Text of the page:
Adequate levels of vitamin D during young adulthood may reduce the risk of adult-onset type 1 diabetes by as much as 50 percent, according to researchers at the Harvard School of Public Health (HSPH). If confirmed in future studies, the findings could lead to a role for vitamin D supplementation in preventing this serious autoimmune disease in adults.“It is surprising that a serious disease such as type 1 diabetes could perhaps be prevented by a simple and safe intervention,” said lead author Kassandra Munger, a research associate in the department of nutrition at HSPH.The study, the strongest evidence to date suggesting that vitamin D could protect against type 1 diabetes, was published online on Feb. 3 and will appear in the March 1 print edition of the American Journal of Epidemiology.In type 1 diabetes (once called juvenile-onset or insulin-dependent diabetes), the body’s immune system attacks and permanently disables insulin-making cells in the pancreas. About 5 percent of the estimated 25.8 million people in the United States with diabetes have type 1, according to the American Diabetes Association. Although it often starts in childhood, about 60 percent of type 1 diabetes cases occur after age 20.While previous studies have suggested that vitamin D might play a role in type 1 diabetes, they principally focused on the link between a shortage of the vitamin during pregnancy or childhood and the risk of developing the disease during childhood. Other research, in young adults, found an association between high levels of vitamin D and a lowered risk of multiple sclerosis (an autoimmune disease genetically and epidemiologically related to type 1 diabetes), suggesting that inadequate vitamin D in adulthood may be an important risk factor for autoimmune diseases in general.The researchers conducted a prospective case-control study of U.S. military personnel on active duty, using blood samples from the Department of Defense Serum Repository, which stores more than 40 million samples collected from 8 million servicemen and -women since the mid-1980s. Identifying 310 individuals diagnosed with type 1 diabetes between 1997 and 2009, the team compared blood samples taken before onset of the disease with samples of 613 people in a control group.They found that white, non-Hispanic, healthy young adults with higher serum levels (more than 75 nanomoles per liter) of vitamin D had about half the risk of developing type 1 diabetes of those with the lowest levels of vitamin D (less than 75 nmol/L). Although the researchers found no significant association among Hispanics and blacks, the authors said this may be due to the small number of individuals in these groups.“The risk of type 1 diabetes appears to be increased even at vitamin D levels that are commonly regarded as normal, suggesting that a substantial proportion of the population could benefit from increased vitamin D intake,” said Alberto Ascherio, professor of epidemiology and nutrition at HSPH, the study’s senior author.An estimated 1 billion people worldwide have inadequate levels of vitamin D in their blood, and deficiencies can be found in all ethnicities and age groups. While sun exposure is an excellent source of vitamin D, sunscreen, clothing, skin pigmentation, and lower levels of ultraviolet radiation during winter months interfere with its production. Food tends to be a poor source of vitamin D, with “good” sources, such as salmon and fortified milk, containing 400 international units (IU) or less per serving; in the United States, the recommended daily allowance is 600-800 IU per day, according to the Mayo Clinic.“Whereas it is premature to recommend universal use of vitamin D supplements for prevention of type 1 diabetes, the possibility that many cases could be prevented by supplementation with 1,000-4,000 IU/day, which is largely considered safe, is enticing,” the authors said.The study was funded by a grant from the National Institute of Neurological Disorders and Stroke.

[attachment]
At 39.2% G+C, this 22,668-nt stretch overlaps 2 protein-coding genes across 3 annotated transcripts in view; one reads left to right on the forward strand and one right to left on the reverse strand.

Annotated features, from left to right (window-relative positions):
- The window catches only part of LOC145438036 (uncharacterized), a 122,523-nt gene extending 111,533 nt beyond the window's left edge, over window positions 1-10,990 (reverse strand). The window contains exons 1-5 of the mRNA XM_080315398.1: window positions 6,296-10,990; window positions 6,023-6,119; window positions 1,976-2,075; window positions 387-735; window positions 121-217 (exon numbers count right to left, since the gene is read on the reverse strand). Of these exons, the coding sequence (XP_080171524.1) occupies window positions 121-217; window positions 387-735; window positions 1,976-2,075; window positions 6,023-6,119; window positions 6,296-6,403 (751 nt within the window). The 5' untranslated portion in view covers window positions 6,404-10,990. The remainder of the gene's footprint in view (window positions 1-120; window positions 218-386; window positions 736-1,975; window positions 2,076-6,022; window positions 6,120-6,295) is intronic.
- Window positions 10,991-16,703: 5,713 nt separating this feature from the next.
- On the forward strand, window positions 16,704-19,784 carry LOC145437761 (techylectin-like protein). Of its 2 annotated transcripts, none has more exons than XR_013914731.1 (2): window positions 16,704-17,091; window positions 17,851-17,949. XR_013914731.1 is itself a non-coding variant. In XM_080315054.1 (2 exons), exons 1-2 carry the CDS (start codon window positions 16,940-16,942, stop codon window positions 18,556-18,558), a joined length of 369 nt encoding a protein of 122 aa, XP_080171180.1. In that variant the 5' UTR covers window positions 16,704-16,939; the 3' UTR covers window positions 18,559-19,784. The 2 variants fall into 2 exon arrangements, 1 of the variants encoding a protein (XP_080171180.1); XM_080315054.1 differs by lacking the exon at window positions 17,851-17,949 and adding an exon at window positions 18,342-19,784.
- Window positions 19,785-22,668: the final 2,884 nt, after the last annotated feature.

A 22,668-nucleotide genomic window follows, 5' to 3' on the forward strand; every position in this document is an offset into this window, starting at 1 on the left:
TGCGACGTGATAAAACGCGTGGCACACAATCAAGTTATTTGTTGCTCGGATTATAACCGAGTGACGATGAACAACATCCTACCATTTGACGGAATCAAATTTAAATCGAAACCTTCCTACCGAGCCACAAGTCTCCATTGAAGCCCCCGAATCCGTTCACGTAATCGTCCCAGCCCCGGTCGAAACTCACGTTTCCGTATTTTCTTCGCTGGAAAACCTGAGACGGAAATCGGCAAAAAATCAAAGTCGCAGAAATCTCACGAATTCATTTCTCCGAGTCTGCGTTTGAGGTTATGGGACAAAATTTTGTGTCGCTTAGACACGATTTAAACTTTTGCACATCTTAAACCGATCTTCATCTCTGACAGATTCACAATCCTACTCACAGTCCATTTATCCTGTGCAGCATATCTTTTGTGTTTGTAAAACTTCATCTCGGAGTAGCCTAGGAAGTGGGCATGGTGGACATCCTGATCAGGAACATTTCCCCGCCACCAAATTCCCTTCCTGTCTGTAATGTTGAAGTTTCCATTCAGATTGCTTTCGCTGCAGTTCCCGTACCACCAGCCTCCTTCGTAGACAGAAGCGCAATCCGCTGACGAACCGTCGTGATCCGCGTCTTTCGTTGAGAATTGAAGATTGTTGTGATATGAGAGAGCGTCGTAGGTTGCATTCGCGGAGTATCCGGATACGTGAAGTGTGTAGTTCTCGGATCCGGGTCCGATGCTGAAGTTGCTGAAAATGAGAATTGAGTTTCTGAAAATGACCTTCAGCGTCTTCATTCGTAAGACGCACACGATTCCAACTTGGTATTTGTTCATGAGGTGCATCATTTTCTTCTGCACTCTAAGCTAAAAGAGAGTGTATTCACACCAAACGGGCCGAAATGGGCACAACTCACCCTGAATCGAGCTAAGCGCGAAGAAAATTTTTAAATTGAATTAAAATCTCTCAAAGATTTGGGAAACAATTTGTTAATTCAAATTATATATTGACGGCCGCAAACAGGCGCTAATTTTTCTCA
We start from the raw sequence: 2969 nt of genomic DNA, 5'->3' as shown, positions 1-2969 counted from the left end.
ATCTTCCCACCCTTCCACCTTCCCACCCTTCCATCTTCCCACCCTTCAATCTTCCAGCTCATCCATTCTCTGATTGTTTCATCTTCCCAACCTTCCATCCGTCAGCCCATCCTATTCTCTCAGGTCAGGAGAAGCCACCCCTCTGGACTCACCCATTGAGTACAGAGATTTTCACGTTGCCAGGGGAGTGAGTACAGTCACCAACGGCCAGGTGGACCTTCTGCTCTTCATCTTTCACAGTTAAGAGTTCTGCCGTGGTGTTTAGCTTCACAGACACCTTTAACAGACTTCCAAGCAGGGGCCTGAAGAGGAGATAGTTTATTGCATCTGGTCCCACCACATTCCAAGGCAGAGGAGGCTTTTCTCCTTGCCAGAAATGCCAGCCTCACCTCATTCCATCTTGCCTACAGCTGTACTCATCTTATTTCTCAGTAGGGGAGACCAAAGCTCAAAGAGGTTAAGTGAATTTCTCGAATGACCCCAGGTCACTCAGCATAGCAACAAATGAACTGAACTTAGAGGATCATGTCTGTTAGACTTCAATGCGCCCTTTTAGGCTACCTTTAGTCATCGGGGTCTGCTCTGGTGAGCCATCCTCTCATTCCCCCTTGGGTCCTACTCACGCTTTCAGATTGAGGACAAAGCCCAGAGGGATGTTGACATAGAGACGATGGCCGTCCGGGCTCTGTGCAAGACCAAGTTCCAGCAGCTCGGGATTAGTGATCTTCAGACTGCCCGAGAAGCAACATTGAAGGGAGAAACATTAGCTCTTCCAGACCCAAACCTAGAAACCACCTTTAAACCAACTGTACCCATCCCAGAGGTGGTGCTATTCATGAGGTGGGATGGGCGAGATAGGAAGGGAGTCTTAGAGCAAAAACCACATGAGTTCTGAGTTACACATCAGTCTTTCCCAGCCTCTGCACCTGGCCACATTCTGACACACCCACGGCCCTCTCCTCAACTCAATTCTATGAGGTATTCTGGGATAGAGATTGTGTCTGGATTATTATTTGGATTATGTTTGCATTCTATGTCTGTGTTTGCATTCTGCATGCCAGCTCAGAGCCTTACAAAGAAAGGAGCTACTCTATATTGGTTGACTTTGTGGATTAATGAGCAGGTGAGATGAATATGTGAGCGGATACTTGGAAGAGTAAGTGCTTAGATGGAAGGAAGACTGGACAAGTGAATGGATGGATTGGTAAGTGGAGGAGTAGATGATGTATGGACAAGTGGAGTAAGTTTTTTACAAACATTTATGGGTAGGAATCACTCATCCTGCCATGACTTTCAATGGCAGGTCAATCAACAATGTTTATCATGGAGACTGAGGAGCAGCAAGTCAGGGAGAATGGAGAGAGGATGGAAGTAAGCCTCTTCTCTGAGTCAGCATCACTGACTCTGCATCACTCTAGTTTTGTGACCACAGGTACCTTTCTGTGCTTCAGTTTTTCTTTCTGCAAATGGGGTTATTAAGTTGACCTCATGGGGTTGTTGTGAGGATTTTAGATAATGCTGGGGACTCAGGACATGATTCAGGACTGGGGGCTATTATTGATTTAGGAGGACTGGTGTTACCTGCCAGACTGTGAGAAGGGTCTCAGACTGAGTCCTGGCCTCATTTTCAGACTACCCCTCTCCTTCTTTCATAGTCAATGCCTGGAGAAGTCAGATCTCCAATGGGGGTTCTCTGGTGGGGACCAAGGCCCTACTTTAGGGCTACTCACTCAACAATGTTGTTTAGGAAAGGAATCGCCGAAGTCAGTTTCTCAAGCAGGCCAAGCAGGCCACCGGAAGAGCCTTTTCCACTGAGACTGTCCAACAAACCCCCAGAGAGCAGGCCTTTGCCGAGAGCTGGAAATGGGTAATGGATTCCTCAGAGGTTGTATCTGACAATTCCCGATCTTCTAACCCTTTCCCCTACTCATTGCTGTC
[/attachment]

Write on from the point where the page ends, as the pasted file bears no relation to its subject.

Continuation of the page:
In the fourth quarter, the game already out of reach for Maryland Eastern Shore, Syracuse kept shooting. The Orange sprinted up and down the court, found its comfort zone — outside the orange painted arc — and hurled 3-pointers.With 6:28 remaining in the game, Miranda Drummond poked the ball away from Ciani Byrom, ran down the court and settled near the wing opposite from SU’s bench. Drummond caught a pass from Chelayne Bailey and jumped, launching one of the Orange’s 41 attempts from deep toward the rim. Twine snapped and Drummond shook her head, grinning slightly.Before SU head coach Quentin Hillsman walked to the sidelines for tip-off, he said his team needed to start fast. Sixteen 3-pointers later, 10 of which came in the first half, No. 15 Syracuse (8-2) cruised toward its second-straight blowout win. The barrage from behind the arc overwhelmed Maryland Eastern Shore (2-6), resulting in a final score of 96-51. For the first time this season, SU has notched double-digit 3s in consecutive games. The Orange’s 16 makes from deep is the most 3s its hit in a game since it totaled 20 against North Carolina last February. All 15 of Drummond’s points came from deep and forward Digna Strautmane added five 3s herself.“(3-point shooting) is a big part of our game and if we can do it so well that’s just great,” Strautmane, who finished with a team-leading 17 points, said. “Everybody knows not every game is like that but we have to improve to be consistent with it.”Through 10 games, Syracuse’s success has been linked to its 3-pointers. In its only two losses — a 75-73 nailbiter against then-No. 3 Oregon on Nov. 10 and a 72-68 contest against then-No. 20 Minnesota on Nov. 29 — SU went a combined 10 for 50 from behind the arc. Hillsman’s message never changed: Keep shooting. On Wednesday night, the Orange didn’t stop shooting resulting in its deep ball production (48) nearly matching the Hawks’ total output (51).AdvertisementThis is placeholder textWith no Hawks starter standing taller than 6-foot, Syracuse started the game by taking advantage of its height disparity. But when the defense helped inside, SU’s bigs flung the ball to its shooters stationed on the corners and wings, commencing the aerial assault.Strautmane nailed a 3 from the wing during an early half-court set. A few possessions later, she settled behind the line and swished a deep ball. Strautmane ran to the opposite wing on the next trip down the floor and converted another opportunity. In her last two games, the sophomore has averaged 18 points and has showed the decisiveness SU coaches yearned for at the start of the season.“I feel like they were leaving me open,” Strautmane said. “That’s how our game is, if somebody’s open, we’re gonna shoot it. I just took the shots and it went in.”Around Strautmane, others were knocking down 3s, as well. In Syracuse’s emphatic 31-7 second quarter, four different shooters tallied deep balls in a variety of ways. Drummond leaked out to the corner across from the Hawks’ bench. Gabrielle Cooper rushed to an open corner. Kiara Lewis found space on the wing.An early 24-21 Maryland Eastern Shore lead was wiped out. At one point, an SU fan sitting courtside turned and said, “We’re up by nine now?”In the third quarter, the Orange persisted. With the margin comfortably in Syracuse’s favor, Hillsman called plays from the bench that resulted in more 3-pointers. An in-bounds play targeted Lewis on the wing. Drummond trailed behind her defender for a shot following a double screen. A play called “horns” ended with Strautmane rotating to the top of the arc and banking a shot off the glass and in. The over-passing that Hillsman said plagued SU in recent games was a non-factor.“They weren’t selfish,” Hillsman said. “They took good shots. They were open. They didn’t pass up good shots. That’s what it’s about.”During halftime, the Syracuse band performed “Don’t Stop Me Now” by Queen while the Orange warmed up. On the other end of the court, the Hawks could only watch as Syracuse was in the midst of its best shooting performance to date. Published on December 5, 2018 at 10:22 pm Contact Nick: [email protected] | @nick_a_alvarez Comments Facebook Twitter Google+